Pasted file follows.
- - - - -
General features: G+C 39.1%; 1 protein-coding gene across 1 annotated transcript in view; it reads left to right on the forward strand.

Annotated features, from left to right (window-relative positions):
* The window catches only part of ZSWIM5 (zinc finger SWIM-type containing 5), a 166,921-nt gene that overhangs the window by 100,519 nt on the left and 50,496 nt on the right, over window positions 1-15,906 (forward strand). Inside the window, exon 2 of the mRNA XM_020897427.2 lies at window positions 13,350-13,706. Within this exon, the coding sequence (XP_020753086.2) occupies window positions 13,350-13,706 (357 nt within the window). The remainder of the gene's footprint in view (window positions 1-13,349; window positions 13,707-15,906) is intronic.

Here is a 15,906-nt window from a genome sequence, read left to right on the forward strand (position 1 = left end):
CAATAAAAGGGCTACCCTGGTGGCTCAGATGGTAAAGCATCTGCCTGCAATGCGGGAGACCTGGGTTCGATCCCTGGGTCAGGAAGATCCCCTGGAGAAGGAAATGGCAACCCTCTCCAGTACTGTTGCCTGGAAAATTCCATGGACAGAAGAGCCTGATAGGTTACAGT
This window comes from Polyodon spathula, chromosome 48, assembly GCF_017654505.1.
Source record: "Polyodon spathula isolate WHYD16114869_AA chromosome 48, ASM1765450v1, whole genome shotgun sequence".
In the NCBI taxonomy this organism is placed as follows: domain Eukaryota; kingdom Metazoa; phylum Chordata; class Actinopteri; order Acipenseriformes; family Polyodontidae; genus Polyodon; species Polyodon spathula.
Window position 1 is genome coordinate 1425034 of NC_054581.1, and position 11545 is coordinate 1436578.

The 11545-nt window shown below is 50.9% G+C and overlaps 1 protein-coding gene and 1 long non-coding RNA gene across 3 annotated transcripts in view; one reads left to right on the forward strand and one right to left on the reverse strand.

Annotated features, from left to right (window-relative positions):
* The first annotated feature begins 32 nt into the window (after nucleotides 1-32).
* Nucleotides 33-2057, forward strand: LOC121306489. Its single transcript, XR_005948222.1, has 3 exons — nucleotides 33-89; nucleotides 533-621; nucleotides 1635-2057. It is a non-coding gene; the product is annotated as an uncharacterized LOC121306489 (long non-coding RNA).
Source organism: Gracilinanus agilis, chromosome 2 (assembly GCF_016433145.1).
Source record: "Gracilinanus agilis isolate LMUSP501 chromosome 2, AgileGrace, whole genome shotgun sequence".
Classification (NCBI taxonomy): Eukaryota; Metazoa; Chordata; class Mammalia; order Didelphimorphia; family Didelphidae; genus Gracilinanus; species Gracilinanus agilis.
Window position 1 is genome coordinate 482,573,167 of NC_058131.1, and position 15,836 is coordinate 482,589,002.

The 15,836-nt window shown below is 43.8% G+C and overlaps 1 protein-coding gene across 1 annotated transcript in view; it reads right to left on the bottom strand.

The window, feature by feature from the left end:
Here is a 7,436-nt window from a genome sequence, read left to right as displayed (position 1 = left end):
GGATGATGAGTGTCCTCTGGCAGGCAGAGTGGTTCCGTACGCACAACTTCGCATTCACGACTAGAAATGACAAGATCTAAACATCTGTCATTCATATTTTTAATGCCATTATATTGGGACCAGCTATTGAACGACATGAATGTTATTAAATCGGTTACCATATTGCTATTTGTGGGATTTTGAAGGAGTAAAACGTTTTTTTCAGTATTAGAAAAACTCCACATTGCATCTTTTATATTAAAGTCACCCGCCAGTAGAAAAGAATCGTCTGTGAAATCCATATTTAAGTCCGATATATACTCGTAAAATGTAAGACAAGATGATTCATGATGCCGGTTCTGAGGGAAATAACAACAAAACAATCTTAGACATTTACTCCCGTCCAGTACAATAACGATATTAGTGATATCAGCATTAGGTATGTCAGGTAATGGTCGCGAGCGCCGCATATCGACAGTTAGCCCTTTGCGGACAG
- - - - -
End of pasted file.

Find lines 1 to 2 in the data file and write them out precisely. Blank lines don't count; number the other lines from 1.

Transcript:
General features: G+C 39.1%; 1 protein-coding gene across 1 annotated transcript in view; it reads left to right on the forward strand.

Annotated features, from left to right (window-relative positions):